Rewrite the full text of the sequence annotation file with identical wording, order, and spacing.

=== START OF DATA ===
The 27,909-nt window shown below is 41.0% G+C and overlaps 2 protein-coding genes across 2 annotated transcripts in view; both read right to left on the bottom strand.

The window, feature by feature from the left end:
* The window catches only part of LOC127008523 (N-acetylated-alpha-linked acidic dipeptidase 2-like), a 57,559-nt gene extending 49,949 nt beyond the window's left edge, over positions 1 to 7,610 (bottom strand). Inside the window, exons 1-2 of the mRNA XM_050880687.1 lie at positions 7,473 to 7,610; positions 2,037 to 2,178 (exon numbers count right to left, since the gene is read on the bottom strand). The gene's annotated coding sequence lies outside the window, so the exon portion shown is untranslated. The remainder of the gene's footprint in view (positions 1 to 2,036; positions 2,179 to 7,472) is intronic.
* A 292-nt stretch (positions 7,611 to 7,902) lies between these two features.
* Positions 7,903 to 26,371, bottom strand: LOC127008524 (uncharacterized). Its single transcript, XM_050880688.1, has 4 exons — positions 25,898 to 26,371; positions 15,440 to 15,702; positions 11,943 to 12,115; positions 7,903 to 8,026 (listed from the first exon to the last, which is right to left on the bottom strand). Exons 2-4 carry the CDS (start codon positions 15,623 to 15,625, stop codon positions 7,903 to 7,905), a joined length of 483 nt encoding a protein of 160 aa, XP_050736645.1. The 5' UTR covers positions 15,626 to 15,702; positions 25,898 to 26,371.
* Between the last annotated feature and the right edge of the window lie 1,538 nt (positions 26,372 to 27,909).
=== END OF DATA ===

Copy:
The 27,909-nt window shown below is 41.0% G+C and overlaps 2 protein-coding genes across 2 annotated transcripts in view; both read right to left on the bottom strand.

The window, feature by feature from the left end:
* The window catches only part of LOC127008523 (N-acetylated-alpha-linked acidic dipeptidase 2-like), a 57,559-nt gene extending 49,949 nt beyond the window's left edge, over positions 1 to 7,610 (bottom strand). Inside the window, exons 1-2 of the mRNA XM_050880687.1 lie at positions 7,473 to 7,610; positions 2,037 to 2,178 (exon numbers count right to left, since the gene is read on the bottom strand). The gene's annotated coding sequence lies outside the window, so the exon portion shown is untranslated. The remainder of the gene's footprint in view (positions 1 to 2,036; positions 2,179 to 7,472) is intronic.
* A 292-nt stretch (positions 7,611 to 7,902) lies between these two features.
* Positions 7,903 to 26,371, bottom strand: LOC127008524 (uncharacterized). Its single transcript, XM_050880688.1, has 4 exons — positions 25,898 to 26,371; positions 15,440 to 15,702; positions 11,943 to 12,115; positions 7,903 to 8,026 (listed from the first exon to the last, which is right to left on the bottom strand). Exons 2-4 carry the CDS (start codon positions 15,623 to 15,625, stop codon positions 7,903 to 7,905), a joined length of 483 nt encoding a protein of 160 aa, XP_050736645.1. The 5' UTR covers positions 15,626 to 15,702; positions 25,898 to 26,371.
* Between the last annotated feature and the right edge of the window lie 1,538 nt (positions 26,372 to 27,909).